My New PowerMac G3 Blue and White: Part 1

17 April 2024
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PowerMac G3 Blue and White
PowerMac G3 Blue and White

A couple of weeks ago, I was browsing eBay when I made an impulse purchase: a PowerMac G3 Blue and White. The computer was in excellent condition and fully functional which is why I didn’t have to think long before clicking the “Buy Now” button. It cost me €150 (about USD 160) which I thought was a rather good deal considering how rare it is to find one at all, much less one in good, fully working condition.

This was one of the Macs that got me to switch to a Mac in the first place. I grew up with a friend whose dad had one and we always played games on it. We had beige Windows PCs at home so this colorful PowerMac G3 Blue and White was refreshing and I have wanted one ever since.

And now I have one. Well, two actually. I bought one a while ago, but it has a severely corroded motherboard due to an exploded clock battery which means it’s now going to be a parts doner in case I need them for my new PowerMac.

Here are the specs of my PowerMac G3 Blue and White as it came:

  • PowerPC G3 350 MHz single-core processor
  • 512 MB of RAM
  • 41 GB HDD
  • Mac OS 9.2.2

It came with an old Apple Pro Keyboard and the original “hockey puck” mouse that was and is so miserable to use. It didn’t come with much software, but that is fine because I have a fairly sizable collection of old Mac software and there is always Macintosh Garden in case I want something specific I don’t already have.

Now, let’s see some pictures:

  • PowerMac G3 Blue and White
  • My Full Desk Setup with Both of My Vintage Macs
  • Mac OS 9
  • The Infamous "Puck" Mouse the PowerMac G3 Came With
  • The PowerMac G3 Specs

Why? Just, why?

You might be wondering why I would spend money on a 25-year-old computer that by modern standards is so slow and out of date that it surely can’t do much. Well, other than the nostalgic reasons mentioned above, I happen to have a lot of software, including old games, from that era that I used back in the day and want to be able to run again.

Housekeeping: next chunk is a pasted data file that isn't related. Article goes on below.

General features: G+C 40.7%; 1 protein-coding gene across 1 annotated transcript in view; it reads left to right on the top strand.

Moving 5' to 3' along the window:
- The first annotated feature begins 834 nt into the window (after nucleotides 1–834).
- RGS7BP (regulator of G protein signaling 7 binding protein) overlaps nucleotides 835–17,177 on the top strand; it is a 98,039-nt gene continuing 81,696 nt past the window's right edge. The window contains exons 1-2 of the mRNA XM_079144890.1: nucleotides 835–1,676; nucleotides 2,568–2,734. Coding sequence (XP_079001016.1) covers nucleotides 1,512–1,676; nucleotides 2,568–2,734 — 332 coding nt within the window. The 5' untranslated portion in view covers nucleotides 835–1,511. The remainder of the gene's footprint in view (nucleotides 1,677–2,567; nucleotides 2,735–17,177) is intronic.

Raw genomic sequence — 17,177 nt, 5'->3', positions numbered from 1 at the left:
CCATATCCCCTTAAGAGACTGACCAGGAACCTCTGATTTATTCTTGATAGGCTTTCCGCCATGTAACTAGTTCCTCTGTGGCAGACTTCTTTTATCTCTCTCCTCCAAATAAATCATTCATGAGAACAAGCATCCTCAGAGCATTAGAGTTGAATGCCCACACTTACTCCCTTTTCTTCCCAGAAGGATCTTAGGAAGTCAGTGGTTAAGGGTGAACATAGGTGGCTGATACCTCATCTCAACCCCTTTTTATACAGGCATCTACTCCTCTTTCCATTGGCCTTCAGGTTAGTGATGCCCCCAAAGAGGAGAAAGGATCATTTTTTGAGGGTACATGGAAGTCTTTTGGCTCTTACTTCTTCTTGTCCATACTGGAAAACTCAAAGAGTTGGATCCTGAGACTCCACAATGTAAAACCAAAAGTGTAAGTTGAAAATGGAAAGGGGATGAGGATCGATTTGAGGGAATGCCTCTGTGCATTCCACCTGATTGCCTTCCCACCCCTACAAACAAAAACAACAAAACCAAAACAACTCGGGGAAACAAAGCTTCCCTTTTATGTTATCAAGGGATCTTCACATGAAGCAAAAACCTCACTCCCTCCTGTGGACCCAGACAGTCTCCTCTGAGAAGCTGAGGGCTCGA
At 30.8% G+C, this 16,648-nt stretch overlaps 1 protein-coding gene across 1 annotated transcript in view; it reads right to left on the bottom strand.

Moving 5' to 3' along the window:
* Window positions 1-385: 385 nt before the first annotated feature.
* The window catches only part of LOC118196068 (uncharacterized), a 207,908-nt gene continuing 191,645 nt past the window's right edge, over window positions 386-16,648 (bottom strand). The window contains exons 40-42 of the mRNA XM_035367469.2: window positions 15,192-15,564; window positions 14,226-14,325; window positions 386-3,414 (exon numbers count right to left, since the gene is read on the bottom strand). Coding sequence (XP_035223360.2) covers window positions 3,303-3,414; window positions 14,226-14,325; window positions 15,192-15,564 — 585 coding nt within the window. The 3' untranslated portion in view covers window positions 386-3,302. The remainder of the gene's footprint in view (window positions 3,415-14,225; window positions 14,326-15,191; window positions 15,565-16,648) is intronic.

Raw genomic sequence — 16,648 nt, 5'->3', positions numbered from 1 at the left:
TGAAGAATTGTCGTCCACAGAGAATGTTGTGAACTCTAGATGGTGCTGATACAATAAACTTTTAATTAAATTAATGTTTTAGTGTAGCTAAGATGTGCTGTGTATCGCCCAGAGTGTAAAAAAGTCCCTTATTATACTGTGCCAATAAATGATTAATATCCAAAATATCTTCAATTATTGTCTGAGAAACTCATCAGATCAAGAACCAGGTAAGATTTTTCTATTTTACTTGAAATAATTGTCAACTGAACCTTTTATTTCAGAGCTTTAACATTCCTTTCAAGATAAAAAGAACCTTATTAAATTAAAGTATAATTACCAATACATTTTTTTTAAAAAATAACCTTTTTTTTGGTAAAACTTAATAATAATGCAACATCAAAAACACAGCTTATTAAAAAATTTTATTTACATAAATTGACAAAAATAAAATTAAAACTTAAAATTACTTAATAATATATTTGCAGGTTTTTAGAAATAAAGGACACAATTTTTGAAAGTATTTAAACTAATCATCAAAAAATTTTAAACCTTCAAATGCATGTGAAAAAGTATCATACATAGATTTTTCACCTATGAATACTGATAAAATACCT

Also, it’s just simply a fun project. It may not be for everyone, but I enjoy tinkering around with computers, and having an excuse to play around with a new (old) one is always a welcome pastime.

So what is there to tinker with? There is the aforementioned software, of course, but before I get to that, I’m going to start with the hardware. First, some routine maintenance needs to be performed to keep this old computer in good working order, and then we can upgrade some of the hardware to make this Mac perform at its best.

Routine Maintenance

Like with any old computer, the first order of business is some routine maintenance to ensure it continues to work for years to come. Computers from this era suffer from both exploding clock batteries as well as the Capacitor Plague which means those need to be addressed immediately.

The first thing I did was replace the clock battery. The one it came with was still the original and labeled as being from 1998. Luckily, it hadn’t exploded or leaked at all which means everything is still in perfect condition.

After that, I checked for bad capacitors. Fortunately, there aren’t any non-solid electrolytic capacitors on the PowerMac G3’s motherboard and a quick check of the power supply showed that they still look good. That means everything checks out and no recapping is necessary for now.

The last piece of maintenance I did was to clean it all out. I took the computer outside on a nice, dry day along with my canned air and blew as much of the dust, hair, and grime out as I could. I still need to take the blue and white case apart and give the plastic a good scrubbing and the keyboard needs some desperate attention (it is utterly filthy under the keys), but otherwise, the computer is clean enough to start with the fun part.